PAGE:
September 18, 2020

A.I.G. Tells Shareholders Stock Sale Still Planned

The Treasury Department has been planning to sell some of its shares for months, as the Obama administration has worked to return the big insurer to the private sector. But questions about the size and the price of the deal have mounted, as A.I.G.’s share price has been sliced in half this year.

No specific selling price was quoted by top company executives, who answered questions about the insurer’s planned return to the private sector at the company’s annual meeting. But the planned offering of 300 million shares would yield about $9 billion at the stock’s current price, much less than anticipated just a few months ago.

The Treasury, which now owns 92 percent of A.I.G.’s common stock, aims to sell 200 million of its 1.66 billion shares, leaving it with 77 percent of the company, according to an offering document filed Wednesday. At the same time, A.I.G. plans to sell 100 million new shares.

A person familiar with the company’s plans said some of the proceeds would be used to increase the company’s available cash and capital, allowing it to eliminate a line of credit from the Treasury.

Several factors have depressed the company’s shares. In recent months, A.I.G.’s biggest remaining operating unit, renamed Chartis, has posted losses on earthquake claims from Japan and New Zealand. It has had to bolster its reserves too.

The company’s share price has also fallen sharply since the issuance in January of a warrant that allowed shareholders to buy stock for $45 a share. The warrant had been announced in October to encourage investors to hold the stock while the Treasury executed a series of restructuring transactions. Until January, the value of the warrant was included in A.I.G.’s stock price.

“You’re now selling this stock at one-half of what it was selling for just a few months ago,” Kenneth Steiner, the owner of 600 A.I.G. shares, told the board at the annual meeting. “What’s happened here is a real shame and a real tragedy, and it’s only being made worse now by this dilutive offering.”

From a 2011 high of $61.18 in January, A.I.G.’s stock closed at $30.65 on Wednesday in regular trading, up $1.03 for the day.

Treasury officials have said that taxpayers will break even as long is A.I.G. can sell its stake for at least $28.72 a share. The price on the first tranche will be determined in part by demand as the company and its bankers begin a road show to market the shares. The big banks underwriting the deal are said to want a lower price, in hopes of maximizing how much they will make on the sale.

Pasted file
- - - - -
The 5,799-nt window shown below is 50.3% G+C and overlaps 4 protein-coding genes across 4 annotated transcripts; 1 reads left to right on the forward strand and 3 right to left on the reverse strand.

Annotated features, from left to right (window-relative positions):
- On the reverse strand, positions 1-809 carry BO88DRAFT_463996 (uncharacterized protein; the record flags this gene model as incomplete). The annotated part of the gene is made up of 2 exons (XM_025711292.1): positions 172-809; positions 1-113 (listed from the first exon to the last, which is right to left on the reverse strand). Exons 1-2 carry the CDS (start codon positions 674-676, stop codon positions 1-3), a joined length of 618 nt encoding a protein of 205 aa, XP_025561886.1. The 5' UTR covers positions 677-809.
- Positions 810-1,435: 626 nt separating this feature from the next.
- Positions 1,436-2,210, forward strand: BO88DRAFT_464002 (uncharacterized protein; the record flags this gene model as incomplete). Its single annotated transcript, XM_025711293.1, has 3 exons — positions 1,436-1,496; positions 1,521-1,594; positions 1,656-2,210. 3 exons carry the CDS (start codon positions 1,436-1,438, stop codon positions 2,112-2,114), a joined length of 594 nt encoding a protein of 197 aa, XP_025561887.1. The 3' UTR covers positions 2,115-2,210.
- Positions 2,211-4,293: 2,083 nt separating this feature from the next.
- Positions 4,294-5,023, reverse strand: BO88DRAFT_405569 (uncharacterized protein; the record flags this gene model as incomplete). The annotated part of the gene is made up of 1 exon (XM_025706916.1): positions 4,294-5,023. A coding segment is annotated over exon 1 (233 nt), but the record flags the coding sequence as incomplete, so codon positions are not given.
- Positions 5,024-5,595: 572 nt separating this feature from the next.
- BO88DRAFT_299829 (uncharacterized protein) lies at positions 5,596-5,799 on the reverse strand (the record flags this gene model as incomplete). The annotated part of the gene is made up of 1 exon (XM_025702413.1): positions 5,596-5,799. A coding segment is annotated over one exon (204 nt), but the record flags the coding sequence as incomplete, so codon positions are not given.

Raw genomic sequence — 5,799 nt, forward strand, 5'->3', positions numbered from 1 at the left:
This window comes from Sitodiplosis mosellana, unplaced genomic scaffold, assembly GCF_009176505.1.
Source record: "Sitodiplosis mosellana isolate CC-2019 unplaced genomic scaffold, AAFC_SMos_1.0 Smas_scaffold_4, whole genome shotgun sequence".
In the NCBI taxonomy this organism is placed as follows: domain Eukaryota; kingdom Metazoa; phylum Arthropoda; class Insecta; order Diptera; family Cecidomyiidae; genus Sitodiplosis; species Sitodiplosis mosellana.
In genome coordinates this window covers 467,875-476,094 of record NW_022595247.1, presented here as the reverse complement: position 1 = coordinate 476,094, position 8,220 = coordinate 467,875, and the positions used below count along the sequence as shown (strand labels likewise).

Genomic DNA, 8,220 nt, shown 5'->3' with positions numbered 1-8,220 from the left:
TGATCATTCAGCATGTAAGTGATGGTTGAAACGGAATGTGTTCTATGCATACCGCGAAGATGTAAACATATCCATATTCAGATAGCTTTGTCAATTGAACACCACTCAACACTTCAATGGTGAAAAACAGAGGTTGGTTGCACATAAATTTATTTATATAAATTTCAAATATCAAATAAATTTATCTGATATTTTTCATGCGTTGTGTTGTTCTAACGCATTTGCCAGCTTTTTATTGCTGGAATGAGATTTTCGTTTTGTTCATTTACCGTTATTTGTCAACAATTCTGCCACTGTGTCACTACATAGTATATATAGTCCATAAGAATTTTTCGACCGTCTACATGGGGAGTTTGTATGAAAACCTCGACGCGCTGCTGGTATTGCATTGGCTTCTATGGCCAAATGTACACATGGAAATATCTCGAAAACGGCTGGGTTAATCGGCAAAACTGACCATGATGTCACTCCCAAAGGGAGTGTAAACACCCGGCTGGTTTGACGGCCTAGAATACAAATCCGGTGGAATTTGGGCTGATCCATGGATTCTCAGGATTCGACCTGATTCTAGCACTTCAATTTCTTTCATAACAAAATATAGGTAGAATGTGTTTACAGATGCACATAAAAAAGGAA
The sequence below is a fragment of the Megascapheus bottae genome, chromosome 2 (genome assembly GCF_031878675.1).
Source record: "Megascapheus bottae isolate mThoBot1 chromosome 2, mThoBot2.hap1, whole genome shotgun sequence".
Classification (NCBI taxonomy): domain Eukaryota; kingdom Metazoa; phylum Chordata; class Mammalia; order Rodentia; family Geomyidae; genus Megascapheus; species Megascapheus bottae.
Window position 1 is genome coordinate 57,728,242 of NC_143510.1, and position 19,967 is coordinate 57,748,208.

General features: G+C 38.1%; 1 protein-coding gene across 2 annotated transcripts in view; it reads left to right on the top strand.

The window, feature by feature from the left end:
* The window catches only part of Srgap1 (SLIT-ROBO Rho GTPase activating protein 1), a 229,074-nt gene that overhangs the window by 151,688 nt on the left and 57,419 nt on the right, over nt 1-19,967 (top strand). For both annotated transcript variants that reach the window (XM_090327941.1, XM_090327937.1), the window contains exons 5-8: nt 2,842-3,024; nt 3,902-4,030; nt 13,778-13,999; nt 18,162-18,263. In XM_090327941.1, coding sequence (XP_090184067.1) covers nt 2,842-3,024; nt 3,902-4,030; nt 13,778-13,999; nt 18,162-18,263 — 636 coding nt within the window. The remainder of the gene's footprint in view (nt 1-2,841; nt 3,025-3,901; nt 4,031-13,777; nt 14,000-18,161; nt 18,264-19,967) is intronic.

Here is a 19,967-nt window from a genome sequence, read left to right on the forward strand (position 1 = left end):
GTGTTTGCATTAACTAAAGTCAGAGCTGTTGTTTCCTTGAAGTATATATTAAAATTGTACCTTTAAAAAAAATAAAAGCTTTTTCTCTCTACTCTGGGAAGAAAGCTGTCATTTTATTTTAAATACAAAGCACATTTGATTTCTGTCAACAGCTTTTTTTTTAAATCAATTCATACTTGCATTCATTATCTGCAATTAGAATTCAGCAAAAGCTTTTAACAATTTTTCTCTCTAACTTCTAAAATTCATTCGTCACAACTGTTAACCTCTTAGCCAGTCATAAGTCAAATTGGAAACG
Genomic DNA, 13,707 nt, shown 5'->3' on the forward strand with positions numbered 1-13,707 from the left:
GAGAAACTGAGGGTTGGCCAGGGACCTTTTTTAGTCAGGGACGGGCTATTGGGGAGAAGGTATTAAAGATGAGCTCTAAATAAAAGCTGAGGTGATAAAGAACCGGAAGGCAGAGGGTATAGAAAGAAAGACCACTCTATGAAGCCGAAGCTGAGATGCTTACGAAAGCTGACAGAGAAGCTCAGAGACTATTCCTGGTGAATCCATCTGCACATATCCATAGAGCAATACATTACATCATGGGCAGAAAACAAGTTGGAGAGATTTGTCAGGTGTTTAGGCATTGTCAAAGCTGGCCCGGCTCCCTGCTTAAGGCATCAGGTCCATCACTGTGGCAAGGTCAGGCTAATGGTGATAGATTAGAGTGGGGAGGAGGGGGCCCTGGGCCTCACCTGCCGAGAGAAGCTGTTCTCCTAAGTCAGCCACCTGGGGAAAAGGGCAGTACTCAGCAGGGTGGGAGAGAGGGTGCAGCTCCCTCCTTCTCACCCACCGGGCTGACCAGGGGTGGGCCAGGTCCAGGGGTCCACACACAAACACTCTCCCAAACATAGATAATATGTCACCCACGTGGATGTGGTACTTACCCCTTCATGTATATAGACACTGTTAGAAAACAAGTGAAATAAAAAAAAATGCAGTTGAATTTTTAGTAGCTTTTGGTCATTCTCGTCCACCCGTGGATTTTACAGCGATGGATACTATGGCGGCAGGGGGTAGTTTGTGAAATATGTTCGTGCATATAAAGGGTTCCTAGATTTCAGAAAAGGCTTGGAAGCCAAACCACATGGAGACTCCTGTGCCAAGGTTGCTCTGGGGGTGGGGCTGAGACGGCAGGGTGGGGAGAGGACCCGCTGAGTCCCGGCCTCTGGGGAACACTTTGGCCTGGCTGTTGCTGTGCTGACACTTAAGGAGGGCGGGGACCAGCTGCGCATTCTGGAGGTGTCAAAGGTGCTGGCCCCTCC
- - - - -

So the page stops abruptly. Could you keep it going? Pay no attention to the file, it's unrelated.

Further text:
Mr. Steiner, the investor, said he considered it unfair for the company to announce stock offering terms suddenly at an annual meeting, depriving investors of information that they could analyze to decide whether to support the current management.

He said that the stock would be offered at two-thirds of A.I.G.’s book value, about $47 a share, “way below what most insurers would have sold their stock at.”

A.I.G.’s chairman, Steve Miller, said the board had decided to go ahead because a broader shareholder base would be helpful. The stock would then be less vulnerable to the sharp price swings that plague thinly traded stocks. That, in turn, could encourage more investors to buy, and the stock would eventually rebound.

He added that the Treasury’s portion of the sale was not dilutive, because it would not increase the number of shares outstanding — it would simply shift a block of shares from the government to many owners.

Along with paying down the Treasury line of credit, the company said that $550 million of its proceeds would go to settle a lawsuit filed by three Ohio pension funds in 2004.

The current chief executive, Robert H. Benmosche, said the company could not begin paying dividends to shareholders until all the Treasury’s holdings were sold. He suggested shareholders might recover some value as soon as 2012 or 2013, when A.I.G. could begin to buy back some of the shares now being put on the market.

Article source: http://feeds.nytimes.com/click.phdo?i=6282ab53dc4450196fec0703a8b9ed78

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